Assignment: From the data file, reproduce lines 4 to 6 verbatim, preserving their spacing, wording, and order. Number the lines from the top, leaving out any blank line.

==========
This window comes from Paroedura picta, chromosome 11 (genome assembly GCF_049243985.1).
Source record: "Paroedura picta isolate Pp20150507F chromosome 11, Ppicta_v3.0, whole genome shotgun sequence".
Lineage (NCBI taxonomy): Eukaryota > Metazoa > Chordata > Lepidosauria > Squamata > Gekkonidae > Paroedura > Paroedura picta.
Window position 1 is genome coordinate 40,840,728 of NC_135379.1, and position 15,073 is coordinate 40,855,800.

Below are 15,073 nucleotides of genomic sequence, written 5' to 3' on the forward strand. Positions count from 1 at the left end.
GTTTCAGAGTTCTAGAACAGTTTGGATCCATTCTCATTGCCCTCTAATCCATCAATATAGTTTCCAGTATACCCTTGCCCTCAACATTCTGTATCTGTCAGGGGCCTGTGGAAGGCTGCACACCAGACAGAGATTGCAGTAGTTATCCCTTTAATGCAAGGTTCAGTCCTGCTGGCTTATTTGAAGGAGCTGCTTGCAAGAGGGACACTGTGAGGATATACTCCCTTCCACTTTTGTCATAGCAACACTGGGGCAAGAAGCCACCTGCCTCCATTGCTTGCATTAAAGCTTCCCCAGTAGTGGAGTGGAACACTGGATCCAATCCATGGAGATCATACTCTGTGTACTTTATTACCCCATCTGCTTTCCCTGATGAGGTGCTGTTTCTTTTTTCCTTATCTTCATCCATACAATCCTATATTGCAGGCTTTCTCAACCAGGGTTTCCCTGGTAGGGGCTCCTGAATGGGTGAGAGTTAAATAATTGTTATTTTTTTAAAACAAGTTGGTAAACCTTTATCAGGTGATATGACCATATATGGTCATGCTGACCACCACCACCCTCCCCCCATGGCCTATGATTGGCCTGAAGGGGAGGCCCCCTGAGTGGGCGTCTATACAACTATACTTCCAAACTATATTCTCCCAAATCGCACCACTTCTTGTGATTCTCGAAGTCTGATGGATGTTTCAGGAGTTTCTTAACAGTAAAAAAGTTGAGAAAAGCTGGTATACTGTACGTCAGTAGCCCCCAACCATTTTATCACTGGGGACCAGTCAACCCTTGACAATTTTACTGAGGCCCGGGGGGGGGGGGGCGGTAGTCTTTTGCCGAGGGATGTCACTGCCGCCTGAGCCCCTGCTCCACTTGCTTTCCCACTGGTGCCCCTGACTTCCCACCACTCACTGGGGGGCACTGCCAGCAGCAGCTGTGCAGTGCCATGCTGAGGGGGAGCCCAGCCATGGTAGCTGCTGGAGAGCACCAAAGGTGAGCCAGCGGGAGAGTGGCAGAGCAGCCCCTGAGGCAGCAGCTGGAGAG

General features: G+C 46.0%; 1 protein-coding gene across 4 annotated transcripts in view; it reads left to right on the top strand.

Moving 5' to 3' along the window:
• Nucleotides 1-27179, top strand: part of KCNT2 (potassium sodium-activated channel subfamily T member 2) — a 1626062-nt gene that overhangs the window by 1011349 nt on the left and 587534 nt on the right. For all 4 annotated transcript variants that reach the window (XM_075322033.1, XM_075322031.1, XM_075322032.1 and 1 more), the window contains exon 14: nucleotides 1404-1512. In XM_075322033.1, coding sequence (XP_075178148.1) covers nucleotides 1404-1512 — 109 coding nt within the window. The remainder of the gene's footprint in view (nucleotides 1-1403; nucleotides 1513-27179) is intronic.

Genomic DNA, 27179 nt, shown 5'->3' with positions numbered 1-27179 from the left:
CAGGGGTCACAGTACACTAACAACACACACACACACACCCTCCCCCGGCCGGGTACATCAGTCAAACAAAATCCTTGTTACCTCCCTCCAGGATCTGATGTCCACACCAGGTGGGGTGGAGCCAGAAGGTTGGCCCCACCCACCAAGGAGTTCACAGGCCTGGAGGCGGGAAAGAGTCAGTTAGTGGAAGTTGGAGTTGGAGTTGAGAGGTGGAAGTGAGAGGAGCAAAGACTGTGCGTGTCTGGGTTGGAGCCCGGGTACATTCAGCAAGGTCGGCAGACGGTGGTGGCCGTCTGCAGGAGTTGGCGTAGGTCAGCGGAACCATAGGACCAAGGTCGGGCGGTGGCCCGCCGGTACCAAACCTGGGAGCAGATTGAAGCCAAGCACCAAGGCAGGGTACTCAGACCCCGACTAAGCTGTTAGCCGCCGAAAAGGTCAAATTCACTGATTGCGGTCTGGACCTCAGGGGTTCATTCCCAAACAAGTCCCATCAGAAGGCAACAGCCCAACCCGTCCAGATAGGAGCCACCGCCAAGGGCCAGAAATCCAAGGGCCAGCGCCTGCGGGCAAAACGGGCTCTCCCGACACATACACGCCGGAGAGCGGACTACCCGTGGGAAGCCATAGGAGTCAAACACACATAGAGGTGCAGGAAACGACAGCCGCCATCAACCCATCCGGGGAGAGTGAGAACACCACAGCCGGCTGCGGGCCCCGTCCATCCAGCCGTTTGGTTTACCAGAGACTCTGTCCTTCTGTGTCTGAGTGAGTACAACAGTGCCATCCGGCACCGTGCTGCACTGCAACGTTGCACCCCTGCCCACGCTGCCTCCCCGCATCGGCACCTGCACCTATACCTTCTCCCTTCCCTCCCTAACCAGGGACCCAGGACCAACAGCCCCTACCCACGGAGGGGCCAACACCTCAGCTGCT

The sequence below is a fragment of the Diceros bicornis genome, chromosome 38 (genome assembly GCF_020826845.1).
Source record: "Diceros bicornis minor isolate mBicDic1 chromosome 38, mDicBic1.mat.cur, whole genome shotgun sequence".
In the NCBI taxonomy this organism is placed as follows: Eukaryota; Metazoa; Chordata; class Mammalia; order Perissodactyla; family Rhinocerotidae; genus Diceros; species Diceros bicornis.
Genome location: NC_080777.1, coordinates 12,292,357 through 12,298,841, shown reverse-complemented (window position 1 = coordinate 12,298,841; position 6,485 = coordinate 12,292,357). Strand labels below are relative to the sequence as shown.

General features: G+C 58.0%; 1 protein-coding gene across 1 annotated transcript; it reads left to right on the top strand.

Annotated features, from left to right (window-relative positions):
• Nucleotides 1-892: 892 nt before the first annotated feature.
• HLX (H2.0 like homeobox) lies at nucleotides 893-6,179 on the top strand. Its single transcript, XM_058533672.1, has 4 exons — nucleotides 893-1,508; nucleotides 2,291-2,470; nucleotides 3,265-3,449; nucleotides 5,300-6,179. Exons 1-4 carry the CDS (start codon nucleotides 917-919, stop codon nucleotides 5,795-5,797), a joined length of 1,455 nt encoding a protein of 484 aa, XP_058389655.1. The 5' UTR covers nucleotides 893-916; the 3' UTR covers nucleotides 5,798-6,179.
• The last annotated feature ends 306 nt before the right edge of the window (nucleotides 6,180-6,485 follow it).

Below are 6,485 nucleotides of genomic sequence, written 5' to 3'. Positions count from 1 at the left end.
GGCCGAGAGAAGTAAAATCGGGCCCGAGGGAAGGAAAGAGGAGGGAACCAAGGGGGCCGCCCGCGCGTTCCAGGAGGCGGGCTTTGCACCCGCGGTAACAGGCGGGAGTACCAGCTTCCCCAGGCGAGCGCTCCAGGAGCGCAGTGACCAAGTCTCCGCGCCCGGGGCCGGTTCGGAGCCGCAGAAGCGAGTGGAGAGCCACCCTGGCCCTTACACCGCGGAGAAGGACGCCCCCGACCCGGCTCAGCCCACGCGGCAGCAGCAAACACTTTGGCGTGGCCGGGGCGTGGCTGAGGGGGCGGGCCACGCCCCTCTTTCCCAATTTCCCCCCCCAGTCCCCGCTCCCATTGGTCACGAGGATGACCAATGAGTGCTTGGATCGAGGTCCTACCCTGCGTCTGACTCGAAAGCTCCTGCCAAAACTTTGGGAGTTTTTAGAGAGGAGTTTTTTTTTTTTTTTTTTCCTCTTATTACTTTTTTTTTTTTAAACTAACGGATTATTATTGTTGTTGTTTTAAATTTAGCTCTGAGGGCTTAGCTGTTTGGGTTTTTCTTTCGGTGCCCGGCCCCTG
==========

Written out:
Window position 1 is genome coordinate 40,840,728 of NC_135379.1, and position 15,073 is coordinate 40,855,800.

Below are 15,073 nucleotides of genomic sequence, written 5' to 3' on the forward strand. Positions count from 1 at the left end.
GTTTCAGAGTTCTAGAACAGTTTGGATCCATTCTCATTGCCCTCTAATCCATCAATATAGTTTCCAGTATACCCTTGCCCTCAACATTCTGTATCTGTCAGGGGCCTGTGGAAGGCTGCACACCAGACAGAGATTGCAGTAGTTATCCCTTTAATGCAAGGTTCAGTCCTGCTGGCTTATTTGAAGGAGCTGCTTGCAAGAGGGACACTGTGAGGATATACTCCCTTCCACTTTTGTCATAGCAACACTGGGGCAAGAAGCCACCTGCCTCCATTGCTTGCATTAAAGCTTCCCCAGTAGTGGAGTGGAACACTGGATCCAATCCATGGAGATCATACTCTGTGTACTTTATTACCCCATCTGCTTTCCCTGATGAGGTGCTGTTTCTTTTTTCCTTATCTTCATCCATACAATCCTATATTGCAGGCTTTCTCAACCAGGGTTTCCCTGGTAGGGGCTCCTGAATGGGTGAGAGTTAAATAATTGTTATTTTTTTAAAACAAGTTGGTAAACCTTTATCAGGTGATATGACCATATATGGTCATGCTGACCACCACCACCCTCCCCCCATGGCCTATGATTGGCCTGAAGGGGAGGCCCCCTGAGTGGGCGTCTATACAACTATACTTCCAAACTATATTCTCCCAAATCGCACCACTTCTTGTGATTCTCGAAGTCTGATGGATGTTTCAGGAGTTTCTTAACAGTAAAAAAGTTGAGAAAAGCTGGTATACTGTACGTCAGTAGCCCCCAACCATTTTATCACTGGGGACCAGTCAACCCTTGACAATTTTACTGAGGCCCGGGGGGGGGGGGGCGGTAGTCTTTTGCCGAGGGATGTCACTGCCGCCTGAGCCCCTGCTCCACTTGCTTTCCCACTGGTGCCCCTGACTTCCCACCACTCACTGGGGGGCACTGCCAGCAGCAGCTGTGCAGTGCCATGCTGAGGGGGAGCCCAGCCATGGTAGCTGCTGGAGAGCACCAAAGGTGAGCCAGCGGGAGAGTGGCAGAGCAGCCCCTGAGGCAGCAGCTGGAGAG